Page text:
UC-Davis Doesn’t Punish Student Group for Posting Remarks Critical of Fallen Police Officer Natalie Corona

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Fallen police officers usually are revered and honored after their deaths, leaving behind family members, friends, relatives, and colleagues to mourn their passing while on the job. The Officer Down Memorial Page reports that last year, in 2018, 148 police officers died in the line of duty, which illustrates how dangerous the job can be.

Natalie Corona, a twenty-year-old police officer in Davis, California, was shot and killed responding to an accident scene on January 10.

After her death, images of her posing with a ‘Blue Lives Matter’ flag, which is an American flag in black, white, and one blue stripe, circulated on social media and in news reports. Apparently, it inflamed and upset the University of California-Davis’s Ethnic and Cultural Affairs Commission, which commission is composed of college students. Although the commission extended its condolences to those who knew Corona, it did not take the photograph well.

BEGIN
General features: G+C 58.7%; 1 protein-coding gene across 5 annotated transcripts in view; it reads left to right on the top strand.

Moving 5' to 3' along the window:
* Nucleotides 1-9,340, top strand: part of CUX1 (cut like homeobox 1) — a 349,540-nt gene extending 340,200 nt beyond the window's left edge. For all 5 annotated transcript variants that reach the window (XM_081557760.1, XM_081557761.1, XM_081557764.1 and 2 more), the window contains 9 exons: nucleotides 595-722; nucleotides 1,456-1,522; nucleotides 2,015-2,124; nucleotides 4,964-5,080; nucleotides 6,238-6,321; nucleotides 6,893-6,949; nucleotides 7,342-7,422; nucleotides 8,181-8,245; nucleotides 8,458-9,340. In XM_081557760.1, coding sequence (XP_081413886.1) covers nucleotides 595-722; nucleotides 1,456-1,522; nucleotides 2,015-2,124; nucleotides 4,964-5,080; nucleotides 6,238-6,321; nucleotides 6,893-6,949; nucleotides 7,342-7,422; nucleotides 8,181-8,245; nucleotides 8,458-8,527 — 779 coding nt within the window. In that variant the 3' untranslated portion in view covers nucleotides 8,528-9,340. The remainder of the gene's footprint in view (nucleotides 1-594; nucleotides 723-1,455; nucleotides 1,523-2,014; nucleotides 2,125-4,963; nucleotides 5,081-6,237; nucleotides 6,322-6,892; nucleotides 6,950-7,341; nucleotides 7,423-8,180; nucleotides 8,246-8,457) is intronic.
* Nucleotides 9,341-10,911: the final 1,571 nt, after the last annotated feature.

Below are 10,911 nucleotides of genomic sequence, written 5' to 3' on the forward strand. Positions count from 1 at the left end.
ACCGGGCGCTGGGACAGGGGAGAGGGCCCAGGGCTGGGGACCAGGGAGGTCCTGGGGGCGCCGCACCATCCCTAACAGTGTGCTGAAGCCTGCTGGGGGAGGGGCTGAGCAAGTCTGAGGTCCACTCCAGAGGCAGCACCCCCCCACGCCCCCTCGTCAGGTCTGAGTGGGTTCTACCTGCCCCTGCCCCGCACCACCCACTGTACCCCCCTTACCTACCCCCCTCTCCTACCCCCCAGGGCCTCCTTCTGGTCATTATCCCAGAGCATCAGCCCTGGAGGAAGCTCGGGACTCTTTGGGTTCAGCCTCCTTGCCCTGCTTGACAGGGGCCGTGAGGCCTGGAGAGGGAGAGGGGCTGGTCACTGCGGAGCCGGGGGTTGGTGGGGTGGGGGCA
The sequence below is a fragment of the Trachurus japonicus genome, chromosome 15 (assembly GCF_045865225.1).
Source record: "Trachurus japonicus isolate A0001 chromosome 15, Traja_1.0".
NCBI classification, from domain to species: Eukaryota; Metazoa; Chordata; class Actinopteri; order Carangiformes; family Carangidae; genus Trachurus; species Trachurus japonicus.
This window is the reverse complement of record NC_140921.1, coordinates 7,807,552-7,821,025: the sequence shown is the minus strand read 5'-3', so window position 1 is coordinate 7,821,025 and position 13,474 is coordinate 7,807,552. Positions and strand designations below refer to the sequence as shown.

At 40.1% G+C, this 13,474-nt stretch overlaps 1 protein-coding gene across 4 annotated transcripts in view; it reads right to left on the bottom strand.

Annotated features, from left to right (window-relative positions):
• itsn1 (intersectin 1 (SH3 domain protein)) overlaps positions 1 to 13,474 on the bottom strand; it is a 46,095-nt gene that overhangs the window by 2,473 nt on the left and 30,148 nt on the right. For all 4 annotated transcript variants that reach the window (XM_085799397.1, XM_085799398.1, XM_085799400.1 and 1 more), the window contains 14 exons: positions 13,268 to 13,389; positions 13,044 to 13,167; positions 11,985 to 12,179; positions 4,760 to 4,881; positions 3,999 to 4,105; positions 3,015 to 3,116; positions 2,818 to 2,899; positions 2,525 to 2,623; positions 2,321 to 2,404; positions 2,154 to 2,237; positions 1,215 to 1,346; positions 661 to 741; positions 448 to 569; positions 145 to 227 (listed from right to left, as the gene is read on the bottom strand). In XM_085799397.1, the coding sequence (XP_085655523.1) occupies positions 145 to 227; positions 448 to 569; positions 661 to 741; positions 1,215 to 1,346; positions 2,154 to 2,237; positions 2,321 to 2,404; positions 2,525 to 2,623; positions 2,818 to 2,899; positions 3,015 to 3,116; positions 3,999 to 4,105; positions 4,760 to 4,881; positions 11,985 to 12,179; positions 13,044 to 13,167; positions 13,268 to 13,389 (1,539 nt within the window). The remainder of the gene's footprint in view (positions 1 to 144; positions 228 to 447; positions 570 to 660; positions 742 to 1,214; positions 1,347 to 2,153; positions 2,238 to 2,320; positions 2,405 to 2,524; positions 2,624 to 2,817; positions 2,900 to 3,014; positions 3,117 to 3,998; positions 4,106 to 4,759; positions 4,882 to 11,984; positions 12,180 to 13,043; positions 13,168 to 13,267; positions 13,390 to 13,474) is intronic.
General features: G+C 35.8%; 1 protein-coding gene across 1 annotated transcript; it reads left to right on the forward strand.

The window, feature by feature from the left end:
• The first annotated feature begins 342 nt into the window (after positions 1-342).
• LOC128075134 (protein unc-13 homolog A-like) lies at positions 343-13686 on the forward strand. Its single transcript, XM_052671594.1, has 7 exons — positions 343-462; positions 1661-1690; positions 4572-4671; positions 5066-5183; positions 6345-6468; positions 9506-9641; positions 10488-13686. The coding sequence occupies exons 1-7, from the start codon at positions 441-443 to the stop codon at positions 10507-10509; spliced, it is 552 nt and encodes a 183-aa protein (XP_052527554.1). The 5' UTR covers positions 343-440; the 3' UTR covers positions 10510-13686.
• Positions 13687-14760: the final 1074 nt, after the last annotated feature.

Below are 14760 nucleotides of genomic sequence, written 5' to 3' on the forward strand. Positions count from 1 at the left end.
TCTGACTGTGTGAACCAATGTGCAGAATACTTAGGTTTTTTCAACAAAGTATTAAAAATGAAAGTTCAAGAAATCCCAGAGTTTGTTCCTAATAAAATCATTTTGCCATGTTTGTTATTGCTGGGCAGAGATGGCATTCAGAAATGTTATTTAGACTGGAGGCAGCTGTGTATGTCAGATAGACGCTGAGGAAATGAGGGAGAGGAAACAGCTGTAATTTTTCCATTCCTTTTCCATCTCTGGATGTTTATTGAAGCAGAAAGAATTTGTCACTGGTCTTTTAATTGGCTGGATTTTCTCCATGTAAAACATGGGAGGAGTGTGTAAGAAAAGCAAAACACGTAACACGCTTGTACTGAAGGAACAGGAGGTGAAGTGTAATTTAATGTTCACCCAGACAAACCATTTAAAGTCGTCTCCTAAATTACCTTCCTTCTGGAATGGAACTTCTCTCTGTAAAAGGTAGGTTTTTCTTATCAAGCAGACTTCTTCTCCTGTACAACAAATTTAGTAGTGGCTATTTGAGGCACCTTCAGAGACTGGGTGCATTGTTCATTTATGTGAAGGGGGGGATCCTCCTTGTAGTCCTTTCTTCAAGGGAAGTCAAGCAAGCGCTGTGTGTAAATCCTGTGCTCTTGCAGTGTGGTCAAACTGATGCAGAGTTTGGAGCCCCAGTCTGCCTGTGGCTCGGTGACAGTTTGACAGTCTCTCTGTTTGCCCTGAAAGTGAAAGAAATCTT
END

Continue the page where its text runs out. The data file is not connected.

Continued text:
On social media, the commission criticized the pro-police American flag that Corona held in the photograph, saying, “The flag is blatantly anti-Black and disrespectful.” The post continued, “We would also like to provide resources for students triggered by this event and the circulating images of a flag that has been popularized by the ‘Blue Lives Matter’ crowd.” The group said, “We see it necessary to call-out all community members who continue to post and disseminate images of the Blue Lives Matter flag online.”

But, UC-Davis has not commented more on the punishments and repercussions for the commission’s rhetoric, other than a tepid apology about the decision to delete the social media post at the center of the controversy.